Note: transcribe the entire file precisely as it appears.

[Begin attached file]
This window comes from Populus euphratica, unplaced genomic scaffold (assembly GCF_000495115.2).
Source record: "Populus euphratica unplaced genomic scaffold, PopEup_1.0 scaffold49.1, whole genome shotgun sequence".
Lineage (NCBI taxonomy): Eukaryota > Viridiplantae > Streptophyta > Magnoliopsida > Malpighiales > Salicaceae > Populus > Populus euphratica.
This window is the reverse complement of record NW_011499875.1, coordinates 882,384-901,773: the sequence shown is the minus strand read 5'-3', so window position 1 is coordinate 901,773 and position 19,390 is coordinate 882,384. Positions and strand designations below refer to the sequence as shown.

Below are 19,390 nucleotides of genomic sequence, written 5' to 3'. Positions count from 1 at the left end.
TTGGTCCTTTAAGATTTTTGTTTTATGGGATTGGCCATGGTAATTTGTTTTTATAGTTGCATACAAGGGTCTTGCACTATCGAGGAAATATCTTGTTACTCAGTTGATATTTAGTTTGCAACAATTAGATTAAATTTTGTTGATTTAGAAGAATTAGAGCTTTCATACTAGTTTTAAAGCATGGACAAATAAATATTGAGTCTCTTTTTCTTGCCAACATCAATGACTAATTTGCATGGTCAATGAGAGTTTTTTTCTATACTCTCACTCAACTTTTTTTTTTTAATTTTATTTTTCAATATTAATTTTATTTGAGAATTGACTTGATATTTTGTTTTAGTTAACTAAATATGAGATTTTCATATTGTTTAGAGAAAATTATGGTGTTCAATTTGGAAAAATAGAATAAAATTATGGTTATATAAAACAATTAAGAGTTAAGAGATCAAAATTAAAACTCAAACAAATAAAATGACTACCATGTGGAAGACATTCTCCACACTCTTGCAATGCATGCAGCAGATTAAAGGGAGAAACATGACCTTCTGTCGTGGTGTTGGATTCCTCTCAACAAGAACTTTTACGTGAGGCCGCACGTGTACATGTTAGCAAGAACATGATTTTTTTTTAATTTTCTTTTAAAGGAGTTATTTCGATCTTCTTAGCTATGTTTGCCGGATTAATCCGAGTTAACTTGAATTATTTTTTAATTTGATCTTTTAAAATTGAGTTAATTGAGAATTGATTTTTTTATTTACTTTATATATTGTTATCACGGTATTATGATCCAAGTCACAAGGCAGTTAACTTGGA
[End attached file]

This window comes from Populus euphratica, unplaced genomic scaffold (assembly GCF_000495115.2).
Source record: "Populus euphratica unplaced genomic scaffold, PopEup_1.0 scaffold49.1, whole genome shotgun sequence".
Lineage (NCBI taxonomy): Eukaryota > Viridiplantae > Streptophyta > Magnoliopsida > Malpighiales > Salicaceae > Populus > Populus euphratica.
This window is the reverse complement of record NW_011499875.1, coordinates 882,384-901,773: the sequence shown is the minus strand read 5'-3', so window position 1 is coordinate 901,773 and position 19,390 is coordinate 882,384. Positions and strand designations below refer to the sequence as shown.

Below are 19,390 nucleotides of genomic sequence, written 5' to 3'. Positions count from 1 at the left end.
TTGGTCCTTTAAGATTTTTGTTTTATGGGATTGGCCATGGTAATTTGTTTTTATAGTTGCATACAAGGGTCTTGCACTATCGAGGAAATATCTTGTTACTCAGTTGATATTTAGTTTGCAACAATTAGATTAAATTTTGTTGATTTAGAAGAATTAGAGCTTTCATACTAGTTTTAAAGCATGGACAAATAAATATTGAGTCTCTTTTTCTTGCCAACATCAATGACTAATTTGCATGGTCAATGAGAGTTTTTTTCTATACTCTCACTCAACTTTTTTTTTTTAATTTTATTTTTCAATATTAATTTTATTTGAGAATTGACTTGATATTTTGTTTTAGTTAACTAAATATGAGATTTTCATATTGTTTAGAGAAAATTATGGTGTTCAATTTGGAAAAATAGAATAAAATTATGGTTATATAAAACAATTAAGAGTTAAGAGATCAAAATTAAAACTCAAACAAATAAAATGACTACCATGTGGAAGACATTCTCCACACTCTTGCAATGCATGCAGCAGATTAAAGGGAGAAACATGACCTTCTGTCGTGGTGTTGGATTCCTCTCAACAAGAACTTTTACGTGAGGCCGCACGTGTACATGTTAGCAAGAACATGATTTTTTTTTAATTTTCTTTTAAAGGAGTTATTTCGATCTTCTTAGCTATGTTTGCCGGATTAATCCGAGTTAACTTGAATTATTTTTTAATTTGATCTTTTAAAATTGAGTTAATTGAGAATTGATTTTTTTATTTACTTTATATATTGTTATCACGGTATTATGATCCAAGTCACAAGGCAGTTAACTTGGA